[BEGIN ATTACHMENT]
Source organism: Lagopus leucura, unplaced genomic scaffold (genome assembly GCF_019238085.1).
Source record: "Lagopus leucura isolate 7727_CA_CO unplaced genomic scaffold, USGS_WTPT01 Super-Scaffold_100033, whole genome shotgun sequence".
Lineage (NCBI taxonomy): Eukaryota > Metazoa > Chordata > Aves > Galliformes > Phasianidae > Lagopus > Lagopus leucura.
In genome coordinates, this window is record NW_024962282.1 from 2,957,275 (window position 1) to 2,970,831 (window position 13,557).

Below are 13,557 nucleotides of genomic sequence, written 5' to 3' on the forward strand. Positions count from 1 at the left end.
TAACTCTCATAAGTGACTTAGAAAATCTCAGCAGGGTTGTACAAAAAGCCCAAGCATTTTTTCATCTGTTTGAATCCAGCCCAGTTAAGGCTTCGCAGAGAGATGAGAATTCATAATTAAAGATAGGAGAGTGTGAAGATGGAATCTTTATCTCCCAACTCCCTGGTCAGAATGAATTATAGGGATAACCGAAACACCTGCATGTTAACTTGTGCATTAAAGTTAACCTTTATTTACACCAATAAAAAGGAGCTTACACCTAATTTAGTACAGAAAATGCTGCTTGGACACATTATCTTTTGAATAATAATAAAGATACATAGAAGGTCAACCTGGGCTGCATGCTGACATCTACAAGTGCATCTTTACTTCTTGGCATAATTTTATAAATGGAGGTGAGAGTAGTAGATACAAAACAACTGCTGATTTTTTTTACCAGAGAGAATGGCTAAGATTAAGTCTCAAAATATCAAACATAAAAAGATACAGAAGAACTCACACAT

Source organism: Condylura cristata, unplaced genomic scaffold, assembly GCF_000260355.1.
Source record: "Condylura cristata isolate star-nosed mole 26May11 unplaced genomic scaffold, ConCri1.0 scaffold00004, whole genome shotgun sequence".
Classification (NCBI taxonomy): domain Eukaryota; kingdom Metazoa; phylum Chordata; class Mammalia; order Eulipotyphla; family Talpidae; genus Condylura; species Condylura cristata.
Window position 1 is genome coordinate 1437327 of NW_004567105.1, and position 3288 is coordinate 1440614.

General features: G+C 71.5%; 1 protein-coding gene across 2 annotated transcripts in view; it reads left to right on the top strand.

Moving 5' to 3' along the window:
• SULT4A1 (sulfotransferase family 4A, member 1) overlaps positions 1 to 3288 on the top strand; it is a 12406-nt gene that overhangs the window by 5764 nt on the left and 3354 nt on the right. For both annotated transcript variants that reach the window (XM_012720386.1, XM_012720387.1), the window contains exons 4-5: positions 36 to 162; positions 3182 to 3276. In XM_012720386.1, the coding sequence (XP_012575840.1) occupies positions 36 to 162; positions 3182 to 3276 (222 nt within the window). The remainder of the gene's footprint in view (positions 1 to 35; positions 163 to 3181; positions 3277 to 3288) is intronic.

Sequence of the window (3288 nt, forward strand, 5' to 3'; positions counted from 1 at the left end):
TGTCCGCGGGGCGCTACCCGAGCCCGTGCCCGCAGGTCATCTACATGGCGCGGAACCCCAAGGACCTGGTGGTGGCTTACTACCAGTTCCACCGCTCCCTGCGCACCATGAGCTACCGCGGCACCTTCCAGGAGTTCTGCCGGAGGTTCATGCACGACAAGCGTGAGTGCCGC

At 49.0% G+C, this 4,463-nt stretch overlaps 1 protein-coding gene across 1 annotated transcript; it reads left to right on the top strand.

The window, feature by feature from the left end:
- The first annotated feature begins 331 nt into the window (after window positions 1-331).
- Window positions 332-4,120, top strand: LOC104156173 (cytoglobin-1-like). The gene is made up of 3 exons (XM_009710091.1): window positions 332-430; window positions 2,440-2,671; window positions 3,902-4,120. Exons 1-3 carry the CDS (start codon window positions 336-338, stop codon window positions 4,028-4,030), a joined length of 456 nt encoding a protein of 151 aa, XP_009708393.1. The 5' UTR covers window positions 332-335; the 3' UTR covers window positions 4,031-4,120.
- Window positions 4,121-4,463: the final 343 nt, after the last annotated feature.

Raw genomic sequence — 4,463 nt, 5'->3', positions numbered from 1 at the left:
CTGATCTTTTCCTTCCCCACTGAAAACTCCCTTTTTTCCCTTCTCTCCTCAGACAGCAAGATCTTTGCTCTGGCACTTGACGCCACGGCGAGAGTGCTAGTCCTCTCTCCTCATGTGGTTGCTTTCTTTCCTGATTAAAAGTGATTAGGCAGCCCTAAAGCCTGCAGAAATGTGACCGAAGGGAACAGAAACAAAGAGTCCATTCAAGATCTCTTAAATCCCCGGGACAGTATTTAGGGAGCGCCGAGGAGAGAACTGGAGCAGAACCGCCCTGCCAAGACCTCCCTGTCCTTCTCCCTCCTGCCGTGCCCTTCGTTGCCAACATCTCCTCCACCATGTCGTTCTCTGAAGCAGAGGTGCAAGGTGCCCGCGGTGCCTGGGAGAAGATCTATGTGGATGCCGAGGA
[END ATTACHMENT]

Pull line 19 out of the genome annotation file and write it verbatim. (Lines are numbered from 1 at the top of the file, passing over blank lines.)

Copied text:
- Window positions 332-4,120, top strand: LOC104156173 (cytoglobin-1-like). The gene is made up of 3 exons (XM_009710091.1): window positions 332-430; window positions 2,440-2,671; window positions 3,902-4,120. Exons 1-3 carry the CDS (start codon window positions 336-338, stop codon window positions 4,028-4,030), a joined length of 456 nt encoding a protein of 151 aa, XP_009708393.1. The 5' UTR covers window positions 332-335; the 3' UTR covers window positions 4,031-4,120.